If the chocolate is dark – say 70% – you gain more latitude for pairing because the chocolate is less sweet. Tannic vintage ports like the majestic Graham’s 2000 Vintage Port (available at the New District Dunbar Wine Shop) work brilliantly with dark and slightly bitter chocolate – think of potent, bittersweet truffles. Luxurious, super-aged tawny port like Quinta do Portal 20 Year Old Tawny (available at the New District Dunbar Wine Shop) is your choice for spicy, single origin chocolate like Ecuador (Purdys has an exotic and fudgey one).
If you love really bitter chocolate – like 85% – (chances are you drink black coffee and Negronis!) then you can actually make dry red wines work, as long as they are fruit-forward and have medium to full body. Salted chocolate helps the match come together effortlessly. Try some great salted chocolate and fine BC red wine in New District’s Valentine’s Day Wine Lover’s Duet. Are you ready for V-Day?
Caramel, nuts, praline desserts
Do you love sticky toffee pudding, pecan pie, or pumpkin pie? Banoffee, butter tarts, or praline? How about crème caramel or brulée? Rich and sometimes creamy, these desserts welcome nutty, spicy, and decadent dessert wines with viscous, velvety texture, and full body. Tawny ports, sweet Madeira, raisiny Pedro Ximenez sherries are all perfect choices. Try the Duke of Clarence Rich Madeira as a thrilling throwback.
Sauternes, the famous sweet wine of Bordeaux, is a natural with the torched caramel on crème caramel or brulée. Try the Château Armajan des Ormes for a not-too expensive bottling. The caramelized deliciousness of classic tarte tatin is also worthy of Sauternes.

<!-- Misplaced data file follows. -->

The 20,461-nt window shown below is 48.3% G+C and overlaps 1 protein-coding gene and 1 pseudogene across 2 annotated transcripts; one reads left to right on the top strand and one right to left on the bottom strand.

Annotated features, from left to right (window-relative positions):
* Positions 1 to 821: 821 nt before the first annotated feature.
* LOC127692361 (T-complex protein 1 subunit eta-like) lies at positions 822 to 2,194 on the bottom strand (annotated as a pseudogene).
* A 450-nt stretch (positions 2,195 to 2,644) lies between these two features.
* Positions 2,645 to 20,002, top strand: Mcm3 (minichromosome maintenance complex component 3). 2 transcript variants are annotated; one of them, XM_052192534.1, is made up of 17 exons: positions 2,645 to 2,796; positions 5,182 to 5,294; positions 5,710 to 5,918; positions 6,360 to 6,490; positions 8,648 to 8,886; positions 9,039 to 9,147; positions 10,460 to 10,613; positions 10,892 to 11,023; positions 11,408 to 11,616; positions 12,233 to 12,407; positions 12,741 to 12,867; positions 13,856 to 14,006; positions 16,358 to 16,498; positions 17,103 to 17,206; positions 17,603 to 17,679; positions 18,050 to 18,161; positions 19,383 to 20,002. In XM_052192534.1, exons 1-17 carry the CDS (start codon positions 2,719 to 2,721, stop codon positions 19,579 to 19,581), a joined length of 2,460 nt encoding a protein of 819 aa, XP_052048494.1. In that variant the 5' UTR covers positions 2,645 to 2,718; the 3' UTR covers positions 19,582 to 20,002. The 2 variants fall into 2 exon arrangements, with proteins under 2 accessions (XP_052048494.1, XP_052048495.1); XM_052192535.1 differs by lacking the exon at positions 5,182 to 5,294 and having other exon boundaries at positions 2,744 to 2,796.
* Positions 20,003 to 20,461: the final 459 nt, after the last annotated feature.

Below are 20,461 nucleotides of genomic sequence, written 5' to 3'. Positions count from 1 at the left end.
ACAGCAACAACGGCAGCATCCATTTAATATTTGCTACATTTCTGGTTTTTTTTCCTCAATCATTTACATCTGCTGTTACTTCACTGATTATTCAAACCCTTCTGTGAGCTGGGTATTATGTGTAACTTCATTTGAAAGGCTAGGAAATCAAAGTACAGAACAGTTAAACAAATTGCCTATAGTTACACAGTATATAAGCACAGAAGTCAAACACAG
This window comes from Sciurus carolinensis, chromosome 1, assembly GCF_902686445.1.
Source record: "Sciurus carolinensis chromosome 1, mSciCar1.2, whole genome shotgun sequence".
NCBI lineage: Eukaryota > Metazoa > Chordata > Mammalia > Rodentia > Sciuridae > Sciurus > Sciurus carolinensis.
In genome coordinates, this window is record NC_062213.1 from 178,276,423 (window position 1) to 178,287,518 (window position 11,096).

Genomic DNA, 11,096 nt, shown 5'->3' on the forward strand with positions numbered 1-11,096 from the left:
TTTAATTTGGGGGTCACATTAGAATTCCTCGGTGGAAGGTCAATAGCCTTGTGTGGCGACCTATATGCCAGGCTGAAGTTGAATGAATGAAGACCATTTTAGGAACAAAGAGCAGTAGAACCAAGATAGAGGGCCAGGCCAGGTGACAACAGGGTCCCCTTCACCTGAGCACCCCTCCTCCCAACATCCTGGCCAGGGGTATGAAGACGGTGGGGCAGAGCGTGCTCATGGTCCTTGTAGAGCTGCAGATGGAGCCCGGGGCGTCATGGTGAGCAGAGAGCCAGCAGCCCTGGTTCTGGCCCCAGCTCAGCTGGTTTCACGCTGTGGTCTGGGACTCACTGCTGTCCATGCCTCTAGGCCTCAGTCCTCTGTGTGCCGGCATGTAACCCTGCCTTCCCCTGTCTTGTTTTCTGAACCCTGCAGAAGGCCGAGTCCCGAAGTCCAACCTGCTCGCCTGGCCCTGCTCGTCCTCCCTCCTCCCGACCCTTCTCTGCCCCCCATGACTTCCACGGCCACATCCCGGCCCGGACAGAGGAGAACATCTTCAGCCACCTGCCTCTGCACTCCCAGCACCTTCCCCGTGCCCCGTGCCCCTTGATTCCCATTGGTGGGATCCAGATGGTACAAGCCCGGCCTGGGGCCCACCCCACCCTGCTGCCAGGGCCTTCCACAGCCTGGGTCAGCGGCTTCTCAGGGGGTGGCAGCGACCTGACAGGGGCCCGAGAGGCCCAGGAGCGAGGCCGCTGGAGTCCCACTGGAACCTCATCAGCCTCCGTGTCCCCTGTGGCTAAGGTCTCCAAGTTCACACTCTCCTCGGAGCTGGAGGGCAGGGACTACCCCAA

Fruit, custards, pastry, meringue desserts
Let weight be your guide with fruit desserts. A delicate fresh fruit flan or lemon meringue tart needs a citrusy sweet wine with a touch of tang. Riesling Pinot Blanc grapes make honeyed, succulent wines with high voltage acidity to match fruit. Late harvest or icewines are sensational matches, like Sperling’s Pinot Blanc Icewine. A first-of-the season Okanagan peach pie with a medium sweet Moscato like La Stella’s popular Moscato d’Osoyoos is heavenly.
How about Pavlova? One of the easiest desserts to master (it’s a giant meringue piled with fresh fruit and whipped cream), it presents a blank canvas for fruit and wine. Try a sweet, fortified orange-y Muscat wine like Chapoutier’s Muscat de Beaumes de Venise (available at the New District Dunbar Wine Shop) with Mandarin slices on your Pavlova, or a sweetly fresh late harvest Chilean Sauvignon Blanc for passionfruit and mango-filled pavlova. The ubiquitous, beloved macaron will love this wine too!
Not the easiest dessert for wine, given the numbing cold and creamy texture, but icewine has the muscle, sweetness and persistence. Flavours like lemon, coconut, lemongrass or orange ice cream or sorbet are tailor-made for exotic Viognier Icewine, like the Whistler Icewine Viognier from Bench 1775.